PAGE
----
Study on terror attack survivors suggests trauma can have long-term influences on how we make decisions

Humans have a natural tendency to seek out reward and stray away from punishments. This association of reward with action and punishment with avoidance is known as a Pavlovian bias.

New research published in the journal Psychological Medicine has found evidence that this Pavlovian bias is amplified in survivors of traumatic events and influences their decision-making.

“An important question in psychology relates to how adverse experiences like traumas influence the brain and thereby alter the risk of mental illness,” explained study author Olga Therese Ousdal of Haukeland University Hospital.

“Although we know quite a lot about how adverse experiences affect the brain, less is known regarding how traumas may affect decision-making. This is an important topic, as many stress-related mental illnesses are known to affect decision-making, suggesting that traumas may predispose to illness by influencing how we make decisions.”

The study examined survivors of the 2011 Norwegian terror attack, in which a right-wing extremist killed eight people in a bomb attack outside a government building in Oslo. He then gunned down another 69 people, most of them teenagers, at a Labour Youth camp.

The researchers recruited 25 survivors of the attack (ages 16-25) and matched them with 23 control subjects. A modified Go/No-go task was used to test the behavioral reactions and decision-making abilities of the participants.

The task required participants to either respond (by pressing a button) or withhold a response depending on whether a “go” stimulus or a “no-go” stimulus was shown on a computer screen. The participants could either win or lose 1 Norwegian Krone depending on their response. They had to learn that symbols displayed on the screen indicated whether their response would result in a reward or punishment.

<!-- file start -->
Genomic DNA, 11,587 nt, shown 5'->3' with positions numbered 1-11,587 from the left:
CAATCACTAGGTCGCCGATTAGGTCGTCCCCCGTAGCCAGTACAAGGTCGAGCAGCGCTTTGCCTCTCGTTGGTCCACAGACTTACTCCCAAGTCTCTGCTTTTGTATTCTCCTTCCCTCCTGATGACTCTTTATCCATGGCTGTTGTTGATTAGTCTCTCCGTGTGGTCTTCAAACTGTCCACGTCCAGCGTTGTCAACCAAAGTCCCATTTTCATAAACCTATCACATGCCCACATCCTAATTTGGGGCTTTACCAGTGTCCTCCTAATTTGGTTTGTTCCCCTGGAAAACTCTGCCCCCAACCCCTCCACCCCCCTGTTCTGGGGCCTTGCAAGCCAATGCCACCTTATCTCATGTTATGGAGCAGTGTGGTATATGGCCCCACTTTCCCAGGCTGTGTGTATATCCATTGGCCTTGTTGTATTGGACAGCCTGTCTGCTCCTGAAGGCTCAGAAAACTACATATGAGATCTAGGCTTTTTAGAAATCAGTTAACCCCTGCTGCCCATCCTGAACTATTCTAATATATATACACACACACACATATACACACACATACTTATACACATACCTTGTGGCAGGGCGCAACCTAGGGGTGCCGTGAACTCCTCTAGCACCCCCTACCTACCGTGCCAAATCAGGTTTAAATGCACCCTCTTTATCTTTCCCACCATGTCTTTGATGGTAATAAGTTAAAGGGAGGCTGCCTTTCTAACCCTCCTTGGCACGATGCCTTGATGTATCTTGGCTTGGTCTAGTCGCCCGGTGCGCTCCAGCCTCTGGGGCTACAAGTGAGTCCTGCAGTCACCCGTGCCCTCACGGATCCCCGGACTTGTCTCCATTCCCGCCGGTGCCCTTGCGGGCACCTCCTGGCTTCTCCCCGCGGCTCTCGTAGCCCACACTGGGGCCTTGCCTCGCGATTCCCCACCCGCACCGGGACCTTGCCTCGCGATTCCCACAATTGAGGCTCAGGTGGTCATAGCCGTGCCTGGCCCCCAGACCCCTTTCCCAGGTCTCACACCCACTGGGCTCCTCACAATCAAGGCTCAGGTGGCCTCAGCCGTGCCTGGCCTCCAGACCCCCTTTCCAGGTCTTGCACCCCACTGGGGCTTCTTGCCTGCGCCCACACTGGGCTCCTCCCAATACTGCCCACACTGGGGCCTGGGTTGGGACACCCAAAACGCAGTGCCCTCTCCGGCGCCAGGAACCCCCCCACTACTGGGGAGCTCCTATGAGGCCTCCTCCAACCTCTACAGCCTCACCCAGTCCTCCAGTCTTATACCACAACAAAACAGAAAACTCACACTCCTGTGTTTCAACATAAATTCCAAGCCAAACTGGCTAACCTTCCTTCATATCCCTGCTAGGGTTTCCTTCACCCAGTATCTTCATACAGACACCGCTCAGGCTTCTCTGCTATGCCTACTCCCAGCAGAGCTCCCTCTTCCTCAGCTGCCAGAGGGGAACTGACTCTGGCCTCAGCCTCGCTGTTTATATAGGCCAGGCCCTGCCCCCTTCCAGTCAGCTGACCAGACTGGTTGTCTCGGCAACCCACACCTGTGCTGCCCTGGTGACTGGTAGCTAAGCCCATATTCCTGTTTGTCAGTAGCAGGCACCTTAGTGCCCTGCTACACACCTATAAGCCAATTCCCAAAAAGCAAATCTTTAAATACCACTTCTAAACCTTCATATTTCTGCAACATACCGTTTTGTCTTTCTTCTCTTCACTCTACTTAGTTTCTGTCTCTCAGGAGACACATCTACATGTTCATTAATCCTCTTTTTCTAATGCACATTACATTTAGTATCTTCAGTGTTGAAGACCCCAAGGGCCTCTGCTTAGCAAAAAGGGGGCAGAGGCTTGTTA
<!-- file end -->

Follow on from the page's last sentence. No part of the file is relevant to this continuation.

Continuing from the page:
The researchers found that performance on the task was reduced in the trauma survivor group, which appeared to be due to a Pavlovian bias. They learned to respond to the stimulus to obtain a reward and withhold a response to avoid punishment. But had more trouble when they were required to learn to respond to avoid punishment and withhold a response to obtain a reward.

“Our key finding in this study was that traumas may have long-term influences on how we make decisions,” Ousdal told PsyPost. “One key determinant of our decisions is the Pavlovian system, which intrinsically couple rewards to behavioural approach and punishments to behavioural inhibition.”

“Compared to a group of non-traumatized individuals, survivors of the Norwegian terror attack showed less flexibility when making decisions, and this was due to a greater Pavlovian influence of their choices.”

The researchers also found that the increased Pavlovian bias was associated with less glutamatergic activity in the prefrontal cortex of the brain. Glutamate is the major excitatory neurotransmitter in the nervous system.

But the study has some caveats.

“Two important limitations of this study were the modest size of the trauma group and the notion that the trauma group was relatively heterogeneous,” Ousdal explained. “While some of the survivors did not experience major post-traumatic reactions, some had developed mental illness. Such heterogeneity is difficult to avoid in these types of studies due to the great variability in how people respond to traumas. Future studies should try to replicate our finding in a larger group of trauma survivors, including groups of trauma-survivors without mental illness.”

“As a continuation of the above study, we are currently investigating whether these changes in decision-making can be linked to specific brain circuits. Of particular interest is the prefrontal cortex and the amygdala, based on their importance for Pavlovian behaviours and their sensitivity to stress,” Ousdal added.

“Stress and trauma may precipitate a number of mental illnesses, thus understanding how it impacts various aspects of cognition, including decision-making, may help bridge the gap between trauma exposure and later risk of mental illness.”

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